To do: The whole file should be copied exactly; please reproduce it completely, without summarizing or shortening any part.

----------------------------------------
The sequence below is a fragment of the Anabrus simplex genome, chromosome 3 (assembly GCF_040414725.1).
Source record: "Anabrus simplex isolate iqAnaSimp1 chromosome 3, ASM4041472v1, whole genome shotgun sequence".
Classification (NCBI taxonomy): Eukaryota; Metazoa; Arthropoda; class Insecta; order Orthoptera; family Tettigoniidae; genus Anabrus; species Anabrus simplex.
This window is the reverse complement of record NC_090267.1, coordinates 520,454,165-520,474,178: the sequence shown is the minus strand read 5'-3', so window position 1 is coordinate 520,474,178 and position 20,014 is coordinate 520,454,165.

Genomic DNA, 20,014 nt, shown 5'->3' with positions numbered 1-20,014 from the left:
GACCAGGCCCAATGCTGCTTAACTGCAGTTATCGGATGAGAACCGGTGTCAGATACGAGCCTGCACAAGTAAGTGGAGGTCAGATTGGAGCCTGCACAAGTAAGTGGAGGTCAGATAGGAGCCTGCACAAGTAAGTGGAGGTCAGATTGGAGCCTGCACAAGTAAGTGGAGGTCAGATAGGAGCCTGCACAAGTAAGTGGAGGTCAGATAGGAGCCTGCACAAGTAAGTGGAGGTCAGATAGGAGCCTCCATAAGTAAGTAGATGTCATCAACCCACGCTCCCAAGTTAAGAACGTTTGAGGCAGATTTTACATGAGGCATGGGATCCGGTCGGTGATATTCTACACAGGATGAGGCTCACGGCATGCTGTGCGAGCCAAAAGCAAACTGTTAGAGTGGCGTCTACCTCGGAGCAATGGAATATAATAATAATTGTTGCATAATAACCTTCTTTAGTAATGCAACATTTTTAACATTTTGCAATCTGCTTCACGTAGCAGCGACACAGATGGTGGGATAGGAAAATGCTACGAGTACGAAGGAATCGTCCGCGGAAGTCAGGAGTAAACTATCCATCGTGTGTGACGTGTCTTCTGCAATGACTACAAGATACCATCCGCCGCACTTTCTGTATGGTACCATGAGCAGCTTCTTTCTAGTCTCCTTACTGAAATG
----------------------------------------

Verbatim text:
The sequence below is a fragment of the Anabrus simplex genome, chromosome 3 (assembly GCF_040414725.1).
Source record: "Anabrus simplex isolate iqAnaSimp1 chromosome 3, ASM4041472v1, whole genome shotgun sequence".
Classification (NCBI taxonomy): Eukaryota; Metazoa; Arthropoda; class Insecta; order Orthoptera; family Tettigoniidae; genus Anabrus; species Anabrus simplex.
This window is the reverse complement of record NC_090267.1, coordinates 520,454,165-520,474,178: the sequence shown is the minus strand read 5'-3', so window position 1 is coordinate 520,474,178 and position 20,014 is coordinate 520,454,165.

Genomic DNA, 20,014 nt, shown 5'->3' with positions numbered 1-20,014 from the left:
GACCAGGCCCAATGCTGCTTAACTGCAGTTATCGGATGAGAACCGGTGTCAGATACGAGCCTGCACAAGTAAGTGGAGGTCAGATTGGAGCCTGCACAAGTAAGTGGAGGTCAGATAGGAGCCTGCACAAGTAAGTGGAGGTCAGATTGGAGCCTGCACAAGTAAGTGGAGGTCAGATAGGAGCCTGCACAAGTAAGTGGAGGTCAGATAGGAGCCTGCACAAGTAAGTGGAGGTCAGATAGGAGCCTCCATAAGTAAGTAGATGTCATCAACCCACGCTCCCAAGTTAAGAACGTTTGAGGCAGATTTTACATGAGGCATGGGATCCGGTCGGTGATATTCTACACAGGATGAGGCTCACGGCATGCTGTGCGAGCCAAAAGCAAACTGTTAGAGTGGCGTCTACCTCGGAGCAATGGAATATAATAATAATTGTTGCATAATAACCTTCTTTAGTAATGCAACATTTTTAACATTTTGCAATCTGCTTCACGTAGCAGCGACACAGATGGTGGGATAGGAAAATGCTACGAGTACGAAGGAATCGTCCGCGGAAGTCAGGAGTAAACTATCCATCGTGTGTGACGTGTCTTCTGCAATGACTACAAGATACCATCCGCCGCACTTTCTGTATGGTACCATGAGCAGCTTCTTTCTAGTCTCCTTACTGAAATG